Censorship has been on my mind lately, especially with banned books week coming up at the end of this month. Not to mention our recent peek into China. I told myself I wouldn’t get political on my blog – but as this relates to writing, it seems an appropriate topic.
As I’ve mentioned in previous posts, I spend a lot of time in France (I married a Frenchie). I’m a passionate supporter of first amendment rights, particularly freedom of speech, so I found the contrast between free speech laws in France vs. the U.S. fascinating when we were there this summer. Swear words on the radio or in television aren’t nearly as restricted in France as they are in the U.S. Here, there’s a constant flux between what is and isn’t permitted on TV or radio, and for the most part, certain words are never allowed. The “f” word, for example, garners a serious fine. “Penis” moves in and out (no pun intended, of course) of restricted use. I think freedom of speech should include all words of our colorful vocabulary, not just those considered appropriate by the FCC. There’s a diverse enough market that people will be able to find the channels that appeal to them, and radio and TV stations will adjust for their target audience.
In contrast, free speech in France is more restrictive than the U.S. when it comes to certain topics. Bridgitte Bardot, France’s iconic beauty of the fifties and sixties, has found herself in hot water several times over the last decade or so with the French government. Her crime? According to the government, “inciting racial hatred.” They’ve fined her five times as of this year. She’s made quite a few statements over the years, both verbal and in print, citing her hatred for Muslims and what she perceives they have done to her country.
I’ll pause right here to say that I have found her comments to be offensive and ignorant, and I’ve lost all respect for her. Yes, I think those that spout this sort of hateful nonsense show a very poor level of awareness and judgment. And I think that is my – and everyone else’s – personal judgment call to make. Not the government’s. Should being verbally offensive and ignorant be a crime? Or do we all have a right to say what’s on our mind – even if others don’t like it? Where do we draw the line? Who decides what is and is not offensive? Mind you, she didn’t start a violent riot, or harass any one particular person. She said and wrote some stupid, hateful things. Should free speech laws put restrictions on stupidity? This kind of censorship is a slippery slope to try to stand on. I mistrust any government going down this path.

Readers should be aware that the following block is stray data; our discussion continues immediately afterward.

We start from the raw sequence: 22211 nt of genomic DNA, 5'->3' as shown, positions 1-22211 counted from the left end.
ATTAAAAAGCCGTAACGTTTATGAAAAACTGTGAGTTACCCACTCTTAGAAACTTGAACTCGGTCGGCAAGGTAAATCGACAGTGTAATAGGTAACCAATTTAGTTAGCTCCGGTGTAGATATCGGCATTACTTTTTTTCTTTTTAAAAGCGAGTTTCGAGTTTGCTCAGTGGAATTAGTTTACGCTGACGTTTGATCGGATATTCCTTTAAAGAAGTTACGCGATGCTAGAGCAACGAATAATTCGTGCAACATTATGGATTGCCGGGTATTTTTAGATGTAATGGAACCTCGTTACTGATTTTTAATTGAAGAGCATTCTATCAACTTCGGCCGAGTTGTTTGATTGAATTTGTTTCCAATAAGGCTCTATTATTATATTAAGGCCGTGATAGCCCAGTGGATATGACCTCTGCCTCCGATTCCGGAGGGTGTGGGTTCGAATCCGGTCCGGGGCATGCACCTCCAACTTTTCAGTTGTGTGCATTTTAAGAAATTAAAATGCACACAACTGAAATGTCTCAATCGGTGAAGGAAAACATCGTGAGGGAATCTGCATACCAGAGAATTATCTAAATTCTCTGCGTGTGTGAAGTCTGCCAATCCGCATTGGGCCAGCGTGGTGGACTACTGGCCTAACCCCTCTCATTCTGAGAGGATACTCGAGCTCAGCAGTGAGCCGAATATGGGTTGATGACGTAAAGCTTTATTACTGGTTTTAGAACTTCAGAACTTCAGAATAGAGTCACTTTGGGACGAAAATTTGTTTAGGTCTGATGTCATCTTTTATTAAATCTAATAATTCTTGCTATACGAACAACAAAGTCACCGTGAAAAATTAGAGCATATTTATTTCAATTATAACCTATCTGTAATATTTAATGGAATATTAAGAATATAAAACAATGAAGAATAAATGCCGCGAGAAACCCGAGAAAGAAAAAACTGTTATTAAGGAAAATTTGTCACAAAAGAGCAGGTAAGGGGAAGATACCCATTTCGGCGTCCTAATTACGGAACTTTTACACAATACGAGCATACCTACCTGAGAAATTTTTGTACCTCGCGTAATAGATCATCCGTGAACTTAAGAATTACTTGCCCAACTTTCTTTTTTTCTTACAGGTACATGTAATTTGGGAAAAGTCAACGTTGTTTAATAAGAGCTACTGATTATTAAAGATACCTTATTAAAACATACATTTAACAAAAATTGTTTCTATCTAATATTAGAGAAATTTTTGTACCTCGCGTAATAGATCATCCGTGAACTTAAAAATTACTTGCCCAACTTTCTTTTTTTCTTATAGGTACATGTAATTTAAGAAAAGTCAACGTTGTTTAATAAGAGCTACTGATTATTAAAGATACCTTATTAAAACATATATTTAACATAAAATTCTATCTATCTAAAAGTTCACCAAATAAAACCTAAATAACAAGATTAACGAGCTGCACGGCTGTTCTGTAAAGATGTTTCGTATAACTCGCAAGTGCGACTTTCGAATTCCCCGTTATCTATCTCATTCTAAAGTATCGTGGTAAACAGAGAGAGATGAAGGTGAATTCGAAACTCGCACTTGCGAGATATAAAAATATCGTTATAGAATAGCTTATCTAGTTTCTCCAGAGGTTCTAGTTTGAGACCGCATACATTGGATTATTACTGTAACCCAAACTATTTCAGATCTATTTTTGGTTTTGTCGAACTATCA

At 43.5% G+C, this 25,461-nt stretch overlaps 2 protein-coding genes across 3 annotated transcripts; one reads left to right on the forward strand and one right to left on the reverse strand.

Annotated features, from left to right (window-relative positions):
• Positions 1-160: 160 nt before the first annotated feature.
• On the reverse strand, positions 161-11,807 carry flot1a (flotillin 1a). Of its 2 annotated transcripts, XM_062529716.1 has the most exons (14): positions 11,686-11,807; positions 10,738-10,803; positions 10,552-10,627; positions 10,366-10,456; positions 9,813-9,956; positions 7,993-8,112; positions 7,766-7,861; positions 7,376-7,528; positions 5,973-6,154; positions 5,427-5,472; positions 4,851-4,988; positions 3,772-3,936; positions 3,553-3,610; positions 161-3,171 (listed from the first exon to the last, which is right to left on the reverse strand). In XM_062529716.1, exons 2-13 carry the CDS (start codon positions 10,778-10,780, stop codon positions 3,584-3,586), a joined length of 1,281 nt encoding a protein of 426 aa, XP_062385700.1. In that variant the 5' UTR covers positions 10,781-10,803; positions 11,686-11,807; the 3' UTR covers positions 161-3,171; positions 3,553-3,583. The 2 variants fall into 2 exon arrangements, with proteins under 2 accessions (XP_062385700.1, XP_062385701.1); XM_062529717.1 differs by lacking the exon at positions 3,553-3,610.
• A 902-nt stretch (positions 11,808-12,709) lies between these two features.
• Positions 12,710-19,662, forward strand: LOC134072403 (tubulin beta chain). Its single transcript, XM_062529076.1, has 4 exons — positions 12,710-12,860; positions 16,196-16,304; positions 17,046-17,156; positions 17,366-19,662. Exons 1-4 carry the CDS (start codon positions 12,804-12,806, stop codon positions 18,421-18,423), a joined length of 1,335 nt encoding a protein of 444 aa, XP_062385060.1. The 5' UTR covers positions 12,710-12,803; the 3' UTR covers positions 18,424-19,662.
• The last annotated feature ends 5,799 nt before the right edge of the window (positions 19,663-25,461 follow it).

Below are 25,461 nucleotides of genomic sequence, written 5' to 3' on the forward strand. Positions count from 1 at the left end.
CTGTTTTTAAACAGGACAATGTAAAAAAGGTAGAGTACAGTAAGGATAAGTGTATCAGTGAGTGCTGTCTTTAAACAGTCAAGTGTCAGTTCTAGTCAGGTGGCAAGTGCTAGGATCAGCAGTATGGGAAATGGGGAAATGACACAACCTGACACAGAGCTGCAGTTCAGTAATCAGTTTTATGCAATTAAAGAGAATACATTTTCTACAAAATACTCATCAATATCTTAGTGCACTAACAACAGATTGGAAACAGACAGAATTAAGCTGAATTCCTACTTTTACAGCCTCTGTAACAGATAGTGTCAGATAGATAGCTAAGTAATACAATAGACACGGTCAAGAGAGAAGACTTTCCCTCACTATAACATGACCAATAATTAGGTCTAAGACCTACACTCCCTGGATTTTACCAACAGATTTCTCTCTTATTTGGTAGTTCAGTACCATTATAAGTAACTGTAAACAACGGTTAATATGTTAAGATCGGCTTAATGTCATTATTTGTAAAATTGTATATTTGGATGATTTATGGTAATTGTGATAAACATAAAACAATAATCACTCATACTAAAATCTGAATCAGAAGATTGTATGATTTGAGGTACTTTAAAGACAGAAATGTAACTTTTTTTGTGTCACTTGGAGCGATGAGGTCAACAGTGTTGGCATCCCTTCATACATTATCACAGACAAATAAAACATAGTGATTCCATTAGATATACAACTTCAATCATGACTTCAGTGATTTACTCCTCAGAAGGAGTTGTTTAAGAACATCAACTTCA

Along the same lines, I look back to the McCarthy era – interesting in and of itself, and in the context of today’s world. I’m a huge fan of The Kingston Trio. Perhaps many of you don’t know this group. You should. They brought folk music to the mainstream in the late fifties. McCarthyism had blackballed many, notably The Weavers, Pete Seeger’s band, for daring to sing protest music. The Kingston Trio managed to avoid being blackballed by sticking to tamer topics – at first. But they gradually began to sneak political lyrics and dialogue into their concerts, and are credited with helping to pave the way for bands of the sixties who helped start the protest movement against the Vietnam War. Ever heard the song “Where Have All the Flowers Gone?” written by Seeger and performed later by the Trio? Try googling “The Merry Minuet.” Written in 1958 by Sheldon Harnick and sung by The Kingston Trio at the Hungry i, this song remains timely, 50 years later.
Books are still being banned. Our First Amendment rights are continuously challenged. Often these things occur under the guise of the U.S. being a country at war, or a need to return to American/ family values.
I’ll close with one of my favorite quotes. Benjamin Franklin said, in 1784, “Those who would give up essential liberty to purchase a little temporary safety deserve neither liberty nor safety.”